Sneaky Peeks

You know that feeling that you’ve run out of things to share?

No? Just me, then?

I’ve got some irons in the writerly fire, but they’re still pretty far from Kindles and bookshelves. I want to share, to invite you all in for a peek at the process, but it gets trickier the longer I’m in this to figure out if I should share early draft work, or just keep it all close until it’s ready go. Performance anxiety, I suppose.

Anyway, my friend Renee at Elsetime & Otherwhen has done that thing where she tagged people to share a specific bit of random draft-in-progress, and because she is Renee, I shall comply. And as penance, because I won’t be tagging anyone else (lazy, lazy, me)…

Bonus! Below are seven lines (give or take – my Scrivener files aren’t set up in pages or lines) from the seventh pages of both my current drafts.

…from Sweet Pease:

[Anneliese] blinked. “Is that a new Reed Sharpe novel? I don’t read him, but my h— my ex-husband did. Your books are more my type. I read The Orchard Gate when I was in the hospital after Chloe was born, and the nurses recommended a therapist because I was always crying. I finally gave them my copy to convince them.”

Ewan poured milk into his coffee, his eyes flicking nervously from the billows of dairy to Anneliese’s blue eyes as she spoke.

“And I’m babbling. I’m so sorry,” she finished with a small laugh.

The little girl — Chloe — clutched a strip of toast and peered into his face from across the table. “Did you bring the blue ox baby?”

He smiled in spite of himself. She was a beautiful child, and funny, especially since she didn’t know it yet. “No, Chloe. Babe stayed in New York for the semester.”

…and from Back Cove:

[Jessica’s] bungalow at the Fairmont Miramar was draining her savings at an alarming rate, but Jessica had needed a place to land after New Mexico and she was certain Cort wouldn’t be inviting her back after the Beverly Hills party and the incident with the Maserati in his swimming pool.

She stopped at the concierge’s desk on her way through the lobby. Peering out from under a pair of huge sunglasses and a faded Portland Seadogs cap, she pitched her voice deliberately high. “Any messages?”

The concierge caught her eye knowingly and produced two envelopes. “This arrived today, Miss Granger.”

I can make no hard promises about release dates, but I am eternally optimistic for early 2016 for at least one of them. While you’re waiting, though, don’t forget to pick up your free copy of Damselfly Inn!

“My Mom Writes Inappropriate Books.”

It’s late April in New England, the kind of Saturday afternoon that makes you glad to be alive. Felix has a friend over, and they are out in the backyard pummeling one another with Nerf foam swords and sending the kickball over the fence into the neighbors’ yard. As first grade boys are wont to do.

Damselfly Inn has been out for ten days or so, and I’m working on emails and other book promoting things at my computer when the boys crash inside looking for snacks. I set them up at the kitchen table with Goldfish crackers and apple cider, and keep working. My writing desk is right there, so I can supervise and occasionally join in the conversation.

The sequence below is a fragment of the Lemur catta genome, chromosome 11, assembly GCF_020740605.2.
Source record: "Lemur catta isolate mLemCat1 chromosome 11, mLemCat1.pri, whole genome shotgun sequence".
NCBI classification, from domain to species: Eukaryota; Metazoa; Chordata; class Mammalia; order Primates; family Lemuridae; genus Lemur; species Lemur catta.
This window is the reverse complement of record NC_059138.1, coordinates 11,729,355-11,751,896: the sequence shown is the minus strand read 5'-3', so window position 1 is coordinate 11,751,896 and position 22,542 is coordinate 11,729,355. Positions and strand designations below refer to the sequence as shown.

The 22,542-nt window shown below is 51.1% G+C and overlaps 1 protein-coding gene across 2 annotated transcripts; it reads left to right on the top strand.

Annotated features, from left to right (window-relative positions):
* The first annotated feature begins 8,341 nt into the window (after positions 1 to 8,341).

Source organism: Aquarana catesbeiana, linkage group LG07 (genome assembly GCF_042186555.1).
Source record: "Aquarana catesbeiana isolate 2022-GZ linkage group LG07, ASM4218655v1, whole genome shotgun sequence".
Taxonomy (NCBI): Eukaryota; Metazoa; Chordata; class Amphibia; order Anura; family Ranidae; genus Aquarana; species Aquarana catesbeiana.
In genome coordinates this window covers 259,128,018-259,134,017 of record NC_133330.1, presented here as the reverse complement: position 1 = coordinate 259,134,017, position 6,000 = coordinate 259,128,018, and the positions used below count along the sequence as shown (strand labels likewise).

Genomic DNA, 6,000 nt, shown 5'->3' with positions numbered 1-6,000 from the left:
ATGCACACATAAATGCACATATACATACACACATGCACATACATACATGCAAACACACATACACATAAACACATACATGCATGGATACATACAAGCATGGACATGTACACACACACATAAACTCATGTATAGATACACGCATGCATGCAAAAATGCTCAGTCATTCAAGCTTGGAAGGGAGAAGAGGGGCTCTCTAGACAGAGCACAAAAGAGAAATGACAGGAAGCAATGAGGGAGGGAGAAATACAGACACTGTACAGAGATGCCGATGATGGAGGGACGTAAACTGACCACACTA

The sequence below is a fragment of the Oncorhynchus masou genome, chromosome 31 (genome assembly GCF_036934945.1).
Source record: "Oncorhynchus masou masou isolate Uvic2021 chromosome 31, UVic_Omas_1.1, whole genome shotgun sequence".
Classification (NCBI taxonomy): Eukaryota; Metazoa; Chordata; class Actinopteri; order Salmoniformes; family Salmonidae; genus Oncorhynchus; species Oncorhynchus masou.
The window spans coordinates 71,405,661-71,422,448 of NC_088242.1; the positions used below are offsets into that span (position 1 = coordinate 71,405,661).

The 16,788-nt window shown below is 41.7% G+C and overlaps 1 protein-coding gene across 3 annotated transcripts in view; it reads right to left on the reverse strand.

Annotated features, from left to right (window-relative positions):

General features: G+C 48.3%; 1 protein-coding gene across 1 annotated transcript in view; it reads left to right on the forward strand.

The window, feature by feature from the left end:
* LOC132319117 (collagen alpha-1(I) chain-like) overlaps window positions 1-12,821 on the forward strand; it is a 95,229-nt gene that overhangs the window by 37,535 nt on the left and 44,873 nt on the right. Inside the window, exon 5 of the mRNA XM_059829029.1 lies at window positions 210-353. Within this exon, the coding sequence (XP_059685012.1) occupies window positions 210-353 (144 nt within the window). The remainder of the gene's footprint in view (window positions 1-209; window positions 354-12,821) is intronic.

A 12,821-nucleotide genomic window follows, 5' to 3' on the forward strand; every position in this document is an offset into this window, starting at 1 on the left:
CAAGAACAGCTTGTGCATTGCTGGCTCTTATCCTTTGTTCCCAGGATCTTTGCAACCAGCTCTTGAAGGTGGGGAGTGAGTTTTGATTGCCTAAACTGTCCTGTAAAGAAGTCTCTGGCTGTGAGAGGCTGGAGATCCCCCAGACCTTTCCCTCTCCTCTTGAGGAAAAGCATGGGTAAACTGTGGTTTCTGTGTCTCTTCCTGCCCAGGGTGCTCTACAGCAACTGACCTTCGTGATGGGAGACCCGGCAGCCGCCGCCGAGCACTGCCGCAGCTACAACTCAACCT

“Mama,” says Felix, “can you get the ball from the neighbors’ yard?”

“In a minute. I need to finish up this email, then I can walk around and get it. Is it in the side one or the back one?” (We are surrounded on three sides by other homes, and to get to them, you have to go around by the busy street because of fences.)

“The back one.”

“What are you doing?” asks Felix’s friend.

“Writing emails about my new book,” I say. “Just some business stuff.”

“My mom writes inappropriate books,” says my son. His friend’s eyes go wide.

“Well, Felix, that’s not exactly true.” I can just imagine how this turns into playground telephone, and suddenly I am the porn writing parent at PTO events.

“Yes, it is.” He is gearing up to make a case. I can see it in his posture. “I tried to read it one time when you were working and you told me it wasn’t for kids. It’s inappropriate.”

His friend is still bug-eyed.

“Okay, yes. Most of my books are not for kids to read. But they are perfectly appropriate for grown-ups, which is who they are intended for.”

He shakes his head at me in resignation, pushes his chair out and says to his friend, “Inappropriate. Are you done? Let’s go back outside.”

What else, besides going around the fence to retrieve the lost kickball, is a romance-writing mom to do?

Damselfly Inn Launches Today!

damselfly-inn-paperback-coverDamselfly Inn, releases today. It’s official. It’s all for you now. I hope you fall in love with the town and its people like I have.

The book is available right now both in paperback for Kindle/Kindle app on Amazon. Readers abroad, the book is being released in all of Amazon’s foreign markets, too! You can also order a signed copy directly from me

Want to hear me work on my public speaking? Upcoming Author Events Are a Thing.

Publishing a novel, even with Bannerwing Books behind me, still takes a village, and this is where I ask for your help. There are four main ways you can support my writing:

  • Buy the book. For yourself, of course. Or not. Not your genre? Buy it for someone who’ll enjoy it. For a friend. For your mom. Your neighbor. A stranger. Books make great gifts, and Amazon even has a Kindle book gift option if dead trees and ink aren’t your pleasure. Neat, huh?
  • Review the book. It can be daunting, but it’s so very helpful. Reviews and ratings are a kind of currency for authors, especially on Amazon. is another great place for reviews. Reviews open doors for promotion and marketing opportunities. Reviews tell other readers what they can expect from my books. A review doesn’t have to be complicated: just be honest about your experience with the book. Not feeling eloquent? Star ratings are awesome, too.
  • Talk up the book. Tell people. Your book club, the cashier at the grocery store, the local librarians, booksellers. Word of mouth from readers and shoppers goes a long way towards getting my books into brick and mortar establishments.